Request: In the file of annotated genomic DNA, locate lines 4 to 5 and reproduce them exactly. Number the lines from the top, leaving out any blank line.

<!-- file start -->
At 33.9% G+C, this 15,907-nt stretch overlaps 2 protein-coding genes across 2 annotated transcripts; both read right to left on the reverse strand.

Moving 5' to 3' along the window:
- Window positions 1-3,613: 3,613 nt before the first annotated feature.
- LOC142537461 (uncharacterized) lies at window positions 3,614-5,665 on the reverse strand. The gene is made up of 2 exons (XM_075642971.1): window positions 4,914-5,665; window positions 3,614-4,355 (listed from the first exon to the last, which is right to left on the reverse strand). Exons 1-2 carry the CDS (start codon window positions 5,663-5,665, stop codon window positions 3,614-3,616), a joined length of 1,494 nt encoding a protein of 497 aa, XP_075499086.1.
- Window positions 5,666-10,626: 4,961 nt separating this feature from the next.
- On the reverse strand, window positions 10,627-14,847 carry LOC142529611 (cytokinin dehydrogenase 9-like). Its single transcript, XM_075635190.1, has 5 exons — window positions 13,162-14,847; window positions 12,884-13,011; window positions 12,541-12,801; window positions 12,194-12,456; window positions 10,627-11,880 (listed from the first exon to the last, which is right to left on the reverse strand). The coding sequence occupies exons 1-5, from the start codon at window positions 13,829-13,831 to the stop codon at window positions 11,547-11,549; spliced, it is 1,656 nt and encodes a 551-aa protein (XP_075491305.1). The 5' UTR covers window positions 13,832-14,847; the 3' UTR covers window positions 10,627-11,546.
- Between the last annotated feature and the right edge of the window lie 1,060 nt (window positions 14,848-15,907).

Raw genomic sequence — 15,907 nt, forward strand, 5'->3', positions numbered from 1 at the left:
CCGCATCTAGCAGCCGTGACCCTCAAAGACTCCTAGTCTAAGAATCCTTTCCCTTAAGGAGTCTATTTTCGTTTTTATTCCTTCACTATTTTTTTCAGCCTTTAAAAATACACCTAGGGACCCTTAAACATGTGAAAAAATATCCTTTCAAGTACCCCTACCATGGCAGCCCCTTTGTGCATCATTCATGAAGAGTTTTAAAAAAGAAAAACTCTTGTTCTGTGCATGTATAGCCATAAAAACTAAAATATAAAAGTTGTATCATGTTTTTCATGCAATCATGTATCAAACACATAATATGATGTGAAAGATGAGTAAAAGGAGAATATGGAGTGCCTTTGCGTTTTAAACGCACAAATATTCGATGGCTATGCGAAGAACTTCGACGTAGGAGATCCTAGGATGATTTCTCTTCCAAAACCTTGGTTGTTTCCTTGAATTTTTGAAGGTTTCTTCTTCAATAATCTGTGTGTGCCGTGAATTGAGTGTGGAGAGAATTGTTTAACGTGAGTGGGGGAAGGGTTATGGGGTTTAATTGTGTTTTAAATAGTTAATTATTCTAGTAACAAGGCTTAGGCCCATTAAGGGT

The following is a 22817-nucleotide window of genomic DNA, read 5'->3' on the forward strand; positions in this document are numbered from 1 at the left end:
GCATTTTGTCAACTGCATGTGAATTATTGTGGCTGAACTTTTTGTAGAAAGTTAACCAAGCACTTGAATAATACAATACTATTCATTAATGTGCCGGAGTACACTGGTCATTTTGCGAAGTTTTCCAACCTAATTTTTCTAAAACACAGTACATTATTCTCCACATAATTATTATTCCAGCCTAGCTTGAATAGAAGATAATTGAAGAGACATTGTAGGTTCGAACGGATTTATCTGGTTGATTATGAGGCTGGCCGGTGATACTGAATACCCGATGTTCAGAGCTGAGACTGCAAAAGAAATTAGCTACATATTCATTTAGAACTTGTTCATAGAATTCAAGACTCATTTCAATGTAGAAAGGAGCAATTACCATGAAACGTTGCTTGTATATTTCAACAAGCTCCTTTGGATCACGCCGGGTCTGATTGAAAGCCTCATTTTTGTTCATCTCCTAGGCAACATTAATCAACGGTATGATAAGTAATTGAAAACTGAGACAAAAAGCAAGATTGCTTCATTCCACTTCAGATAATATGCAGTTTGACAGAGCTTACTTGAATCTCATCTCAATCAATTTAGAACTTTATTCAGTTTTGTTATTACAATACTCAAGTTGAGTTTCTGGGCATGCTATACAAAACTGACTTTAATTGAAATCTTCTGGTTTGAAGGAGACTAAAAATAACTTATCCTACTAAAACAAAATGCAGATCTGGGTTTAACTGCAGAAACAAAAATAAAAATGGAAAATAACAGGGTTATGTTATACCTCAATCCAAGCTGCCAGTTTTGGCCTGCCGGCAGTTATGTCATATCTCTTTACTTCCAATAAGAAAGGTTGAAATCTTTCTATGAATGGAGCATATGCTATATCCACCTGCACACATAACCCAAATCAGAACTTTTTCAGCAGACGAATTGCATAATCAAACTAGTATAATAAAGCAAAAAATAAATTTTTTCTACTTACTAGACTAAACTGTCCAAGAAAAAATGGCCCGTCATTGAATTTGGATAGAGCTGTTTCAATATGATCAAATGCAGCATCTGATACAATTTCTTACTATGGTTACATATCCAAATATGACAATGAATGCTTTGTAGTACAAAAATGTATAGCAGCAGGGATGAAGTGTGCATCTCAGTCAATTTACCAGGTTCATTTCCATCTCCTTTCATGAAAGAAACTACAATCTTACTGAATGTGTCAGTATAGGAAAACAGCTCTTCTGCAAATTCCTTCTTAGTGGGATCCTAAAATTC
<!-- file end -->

- LOC142537461 (uncharacterized) lies at window positions 3,614-5,665 on the reverse strand. The gene is made up of 2 exons (XM_075642971.1): window positions 4,914-5,665; window positions 3,614-4,355 (listed from the first exon to the last, which is right to left on the reverse strand). Exons 1-2 carry the CDS (start codon window positions 5,663-5,665, stop codon window positions 3,614-3,616), a joined length of 1,494 nt encoding a protein of 497 aa, XP_075499086.1.
- Window positions 5,666-10,626: 4,961 nt separating this feature from the next.